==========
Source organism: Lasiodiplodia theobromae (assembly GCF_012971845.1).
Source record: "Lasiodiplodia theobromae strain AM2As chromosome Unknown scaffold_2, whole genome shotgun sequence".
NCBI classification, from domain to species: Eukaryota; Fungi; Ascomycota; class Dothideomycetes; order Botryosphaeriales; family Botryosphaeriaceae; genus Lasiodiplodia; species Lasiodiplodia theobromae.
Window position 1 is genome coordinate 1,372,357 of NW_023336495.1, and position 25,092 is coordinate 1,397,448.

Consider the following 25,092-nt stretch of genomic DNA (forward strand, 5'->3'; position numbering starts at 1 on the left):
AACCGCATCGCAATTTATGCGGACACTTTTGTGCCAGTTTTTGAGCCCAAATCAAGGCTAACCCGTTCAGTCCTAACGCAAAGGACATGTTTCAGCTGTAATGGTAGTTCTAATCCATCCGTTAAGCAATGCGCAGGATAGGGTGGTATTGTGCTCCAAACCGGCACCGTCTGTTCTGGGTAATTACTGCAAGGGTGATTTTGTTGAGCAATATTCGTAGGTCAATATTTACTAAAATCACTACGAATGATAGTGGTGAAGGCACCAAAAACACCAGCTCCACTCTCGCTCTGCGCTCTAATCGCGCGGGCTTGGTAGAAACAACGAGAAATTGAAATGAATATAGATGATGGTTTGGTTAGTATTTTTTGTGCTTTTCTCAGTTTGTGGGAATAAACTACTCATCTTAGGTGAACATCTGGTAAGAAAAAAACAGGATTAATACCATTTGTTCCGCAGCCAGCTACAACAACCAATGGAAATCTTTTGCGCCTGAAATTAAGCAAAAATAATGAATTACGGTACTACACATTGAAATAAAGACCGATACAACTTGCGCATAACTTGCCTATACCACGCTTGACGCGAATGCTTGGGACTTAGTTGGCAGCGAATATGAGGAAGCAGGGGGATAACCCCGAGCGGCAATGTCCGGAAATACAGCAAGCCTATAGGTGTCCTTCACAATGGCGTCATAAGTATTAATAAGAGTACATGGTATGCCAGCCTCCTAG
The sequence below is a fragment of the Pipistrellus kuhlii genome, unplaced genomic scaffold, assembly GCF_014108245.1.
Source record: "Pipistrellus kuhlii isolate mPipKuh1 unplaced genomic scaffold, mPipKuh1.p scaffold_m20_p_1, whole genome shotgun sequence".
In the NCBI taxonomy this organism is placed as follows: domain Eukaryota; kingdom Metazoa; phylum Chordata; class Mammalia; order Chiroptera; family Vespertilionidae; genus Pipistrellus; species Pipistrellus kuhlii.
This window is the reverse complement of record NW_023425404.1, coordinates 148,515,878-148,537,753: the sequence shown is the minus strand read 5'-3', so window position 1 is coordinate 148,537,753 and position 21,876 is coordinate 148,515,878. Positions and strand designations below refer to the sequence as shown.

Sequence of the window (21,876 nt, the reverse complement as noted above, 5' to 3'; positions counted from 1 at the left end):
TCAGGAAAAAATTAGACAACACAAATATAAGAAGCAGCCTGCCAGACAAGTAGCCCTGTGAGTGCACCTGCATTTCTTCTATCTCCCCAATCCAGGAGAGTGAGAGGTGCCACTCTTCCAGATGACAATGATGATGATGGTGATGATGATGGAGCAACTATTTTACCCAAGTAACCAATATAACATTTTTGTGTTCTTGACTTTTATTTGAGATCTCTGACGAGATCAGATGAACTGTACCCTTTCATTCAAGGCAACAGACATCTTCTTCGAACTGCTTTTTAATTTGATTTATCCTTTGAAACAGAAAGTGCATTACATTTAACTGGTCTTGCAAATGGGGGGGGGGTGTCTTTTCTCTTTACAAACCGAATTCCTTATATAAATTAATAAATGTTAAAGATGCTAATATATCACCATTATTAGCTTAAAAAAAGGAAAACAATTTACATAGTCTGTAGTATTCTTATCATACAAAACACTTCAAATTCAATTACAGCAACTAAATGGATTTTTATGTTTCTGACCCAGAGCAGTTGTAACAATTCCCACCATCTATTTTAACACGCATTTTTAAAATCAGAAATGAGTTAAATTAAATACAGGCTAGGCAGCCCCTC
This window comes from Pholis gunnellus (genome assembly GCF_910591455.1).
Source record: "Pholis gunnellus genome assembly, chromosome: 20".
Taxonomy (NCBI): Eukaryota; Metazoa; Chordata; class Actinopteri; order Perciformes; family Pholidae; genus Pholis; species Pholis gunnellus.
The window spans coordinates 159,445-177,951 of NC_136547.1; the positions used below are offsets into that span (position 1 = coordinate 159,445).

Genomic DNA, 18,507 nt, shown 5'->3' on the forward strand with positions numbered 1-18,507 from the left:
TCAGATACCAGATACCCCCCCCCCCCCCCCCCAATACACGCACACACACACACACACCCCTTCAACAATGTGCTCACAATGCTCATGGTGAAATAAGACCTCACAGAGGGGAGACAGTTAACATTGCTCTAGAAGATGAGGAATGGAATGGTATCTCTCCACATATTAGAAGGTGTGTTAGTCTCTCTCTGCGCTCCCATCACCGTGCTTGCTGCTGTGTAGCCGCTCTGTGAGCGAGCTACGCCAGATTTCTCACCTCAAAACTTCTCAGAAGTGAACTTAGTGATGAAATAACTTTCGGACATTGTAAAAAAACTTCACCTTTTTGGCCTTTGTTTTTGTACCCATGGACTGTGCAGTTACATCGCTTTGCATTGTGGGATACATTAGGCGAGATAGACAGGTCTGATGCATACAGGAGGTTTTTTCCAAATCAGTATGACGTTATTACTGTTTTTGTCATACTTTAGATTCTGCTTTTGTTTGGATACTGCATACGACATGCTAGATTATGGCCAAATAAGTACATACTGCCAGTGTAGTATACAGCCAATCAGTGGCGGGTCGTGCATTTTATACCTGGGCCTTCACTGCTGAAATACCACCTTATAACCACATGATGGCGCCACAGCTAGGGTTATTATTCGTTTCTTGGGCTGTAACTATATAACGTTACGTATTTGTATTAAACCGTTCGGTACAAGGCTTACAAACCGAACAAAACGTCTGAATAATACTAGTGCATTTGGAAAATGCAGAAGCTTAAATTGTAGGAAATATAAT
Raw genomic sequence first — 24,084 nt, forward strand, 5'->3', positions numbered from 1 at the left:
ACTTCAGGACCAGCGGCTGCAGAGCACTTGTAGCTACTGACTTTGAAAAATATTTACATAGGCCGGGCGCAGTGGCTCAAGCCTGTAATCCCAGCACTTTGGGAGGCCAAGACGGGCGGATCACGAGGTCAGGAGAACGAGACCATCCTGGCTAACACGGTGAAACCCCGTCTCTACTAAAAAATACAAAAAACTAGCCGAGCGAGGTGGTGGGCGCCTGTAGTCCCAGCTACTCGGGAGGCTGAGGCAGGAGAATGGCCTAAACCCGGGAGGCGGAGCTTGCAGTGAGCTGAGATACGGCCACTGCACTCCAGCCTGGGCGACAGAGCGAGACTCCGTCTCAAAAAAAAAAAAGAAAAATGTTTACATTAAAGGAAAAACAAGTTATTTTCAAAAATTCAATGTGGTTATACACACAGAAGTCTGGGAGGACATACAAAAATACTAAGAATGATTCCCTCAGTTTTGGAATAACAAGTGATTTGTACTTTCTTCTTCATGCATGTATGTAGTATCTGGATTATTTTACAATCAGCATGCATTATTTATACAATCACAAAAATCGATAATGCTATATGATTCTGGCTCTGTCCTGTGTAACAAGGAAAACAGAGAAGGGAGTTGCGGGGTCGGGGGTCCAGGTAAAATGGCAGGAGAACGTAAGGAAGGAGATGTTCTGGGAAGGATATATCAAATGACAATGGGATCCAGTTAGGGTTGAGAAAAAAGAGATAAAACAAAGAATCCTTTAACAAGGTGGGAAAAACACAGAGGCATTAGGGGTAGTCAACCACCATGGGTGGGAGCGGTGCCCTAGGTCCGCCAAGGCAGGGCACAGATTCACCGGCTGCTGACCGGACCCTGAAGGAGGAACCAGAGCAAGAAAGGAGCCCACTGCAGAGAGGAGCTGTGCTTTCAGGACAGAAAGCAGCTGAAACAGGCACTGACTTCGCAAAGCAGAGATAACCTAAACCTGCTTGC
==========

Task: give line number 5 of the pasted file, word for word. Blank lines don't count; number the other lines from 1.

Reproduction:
Consider the following 25,092-nt stretch of genomic DNA (forward strand, 5'->3'; position numbering starts at 1 on the left):